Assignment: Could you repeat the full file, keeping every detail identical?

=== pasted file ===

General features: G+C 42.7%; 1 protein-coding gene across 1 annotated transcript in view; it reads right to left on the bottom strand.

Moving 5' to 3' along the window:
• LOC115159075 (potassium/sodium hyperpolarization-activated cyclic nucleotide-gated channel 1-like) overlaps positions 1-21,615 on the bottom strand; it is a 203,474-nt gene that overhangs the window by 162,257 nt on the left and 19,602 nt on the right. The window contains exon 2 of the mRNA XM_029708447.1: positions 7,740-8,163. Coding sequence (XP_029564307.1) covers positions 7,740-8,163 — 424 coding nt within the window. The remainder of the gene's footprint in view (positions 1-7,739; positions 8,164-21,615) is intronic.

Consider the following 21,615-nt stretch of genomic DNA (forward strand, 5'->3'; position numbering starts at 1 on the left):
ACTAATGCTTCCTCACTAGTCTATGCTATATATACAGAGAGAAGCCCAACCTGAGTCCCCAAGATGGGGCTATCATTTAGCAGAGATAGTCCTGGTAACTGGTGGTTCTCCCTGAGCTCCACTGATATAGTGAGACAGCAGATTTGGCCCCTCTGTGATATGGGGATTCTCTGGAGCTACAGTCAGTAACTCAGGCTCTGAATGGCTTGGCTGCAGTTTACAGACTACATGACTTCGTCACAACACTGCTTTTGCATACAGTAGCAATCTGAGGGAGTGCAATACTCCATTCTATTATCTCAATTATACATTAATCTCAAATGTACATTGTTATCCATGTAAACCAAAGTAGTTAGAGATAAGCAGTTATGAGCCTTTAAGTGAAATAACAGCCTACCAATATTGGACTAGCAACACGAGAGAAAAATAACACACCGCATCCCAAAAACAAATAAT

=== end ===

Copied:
General features: G+C 42.7%; 1 protein-coding gene across 1 annotated transcript in view; it reads right to left on the bottom strand.

Moving 5' to 3' along the window:
• LOC115159075 (potassium/sodium hyperpolarization-activated cyclic nucleotide-gated channel 1-like) overlaps positions 1-21,615 on the bottom strand; it is a 203,474-nt gene that overhangs the window by 162,257 nt on the left and 19,602 nt on the right. The window contains exon 2 of the mRNA XM_029708447.1: positions 7,740-8,163. Coding sequence (XP_029564307.1) covers positions 7,740-8,163 — 424 coding nt within the window. The remainder of the gene's footprint in view (positions 1-7,739; positions 8,164-21,615) is intronic.

Consider the following 21,615-nt stretch of genomic DNA (forward strand, 5'->3'; position numbering starts at 1 on the left):
ACTAATGCTTCCTCACTAGTCTATGCTATATATACAGAGAGAAGCCCAACCTGAGTCCCCAAGATGGGGCTATCATTTAGCAGAGATAGTCCTGGTAACTGGTGGTTCTCCCTGAGCTCCACTGATATAGTGAGACAGCAGATTTGGCCCCTCTGTGATATGGGGATTCTCTGGAGCTACAGTCAGTAACTCAGGCTCTGAATGGCTTGGCTGCAGTTTACAGACTACATGACTTCGTCACAACACTGCTTTTGCATACAGTAGCAATCTGAGGGAGTGCAATACTCCATTCTATTATCTCAATTATACATTAATCTCAAATGTACATTGTTATCCATGTAAACCAAAGTAGTTAGAGATAAGCAGTTATGAGCCTTTAAGTGAAATAACAGCCTACCAATATTGGACTAGCAACACGAGAGAAAAATAACACACCGCATCCCAAAAACAAATAAT